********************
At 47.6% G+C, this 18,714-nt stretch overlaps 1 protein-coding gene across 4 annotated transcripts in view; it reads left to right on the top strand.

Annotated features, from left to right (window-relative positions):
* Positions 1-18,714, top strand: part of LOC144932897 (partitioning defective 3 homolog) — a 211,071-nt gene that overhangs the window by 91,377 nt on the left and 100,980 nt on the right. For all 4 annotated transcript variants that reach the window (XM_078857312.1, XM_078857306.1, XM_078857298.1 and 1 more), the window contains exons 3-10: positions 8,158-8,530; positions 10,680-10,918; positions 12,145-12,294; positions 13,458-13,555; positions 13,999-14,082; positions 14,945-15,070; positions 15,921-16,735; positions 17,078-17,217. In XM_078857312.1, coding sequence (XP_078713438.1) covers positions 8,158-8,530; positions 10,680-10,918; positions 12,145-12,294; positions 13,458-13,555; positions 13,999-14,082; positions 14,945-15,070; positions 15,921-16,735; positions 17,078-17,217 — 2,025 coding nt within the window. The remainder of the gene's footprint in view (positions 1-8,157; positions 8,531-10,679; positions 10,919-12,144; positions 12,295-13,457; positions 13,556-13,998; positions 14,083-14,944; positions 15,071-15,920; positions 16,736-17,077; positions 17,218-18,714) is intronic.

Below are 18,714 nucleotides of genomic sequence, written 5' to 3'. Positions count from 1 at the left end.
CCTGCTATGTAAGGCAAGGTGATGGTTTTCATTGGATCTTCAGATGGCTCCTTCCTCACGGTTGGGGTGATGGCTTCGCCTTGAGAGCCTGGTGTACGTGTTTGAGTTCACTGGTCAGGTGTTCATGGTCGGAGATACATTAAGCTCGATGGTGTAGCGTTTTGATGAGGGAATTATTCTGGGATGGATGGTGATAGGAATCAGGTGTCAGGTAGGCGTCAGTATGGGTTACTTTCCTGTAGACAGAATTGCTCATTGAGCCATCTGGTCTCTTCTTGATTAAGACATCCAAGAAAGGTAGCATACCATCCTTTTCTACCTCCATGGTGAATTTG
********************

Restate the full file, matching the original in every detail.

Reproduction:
At 47.6% G+C, this 18,714-nt stretch overlaps 1 protein-coding gene across 4 annotated transcripts in view; it reads left to right on the top strand.

Annotated features, from left to right (window-relative positions):
* Positions 1-18,714, top strand: part of LOC144932897 (partitioning defective 3 homolog) — a 211,071-nt gene that overhangs the window by 91,377 nt on the left and 100,980 nt on the right. For all 4 annotated transcript variants that reach the window (XM_078857312.1, XM_078857306.1, XM_078857298.1 and 1 more), the window contains exons 3-10: positions 8,158-8,530; positions 10,680-10,918; positions 12,145-12,294; positions 13,458-13,555; positions 13,999-14,082; positions 14,945-15,070; positions 15,921-16,735; positions 17,078-17,217. In XM_078857312.1, coding sequence (XP_078713438.1) covers positions 8,158-8,530; positions 10,680-10,918; positions 12,145-12,294; positions 13,458-13,555; positions 13,999-14,082; positions 14,945-15,070; positions 15,921-16,735; positions 17,078-17,217 — 2,025 coding nt within the window. The remainder of the gene's footprint in view (positions 1-8,157; positions 8,531-10,679; positions 10,919-12,144; positions 12,295-13,457; positions 13,556-13,998; positions 14,083-14,944; positions 15,071-15,920; positions 16,736-17,077; positions 17,218-18,714) is intronic.

Below are 18,714 nucleotides of genomic sequence, written 5' to 3'. Positions count from 1 at the left end.
CCTGCTATGTAAGGCAAGGTGATGGTTTTCATTGGATCTTCAGATGGCTCCTTCCTCACGGTTGGGGTGATGGCTTCGCCTTGAGAGCCTGGTGTACGTGTTTGAGTTCACTGGTCAGGTGTTCATGGTCGGAGATACATTAAGCTCGATGGTGTAGCGTTTTGATGAGGGAATTATTCTGGGATGGATGGTGATAGGAATCAGGTGTCAGGTAGGCGTCAGTATGGGTTACTTTCCTGTAGACAGAATTGCTCATTGAGCCATCTGGTCTCTTCTTGATTAAGACATCCAAGAAAGGTAGCATACCATCCTTTTCTACCTCCATGGTGAATTTG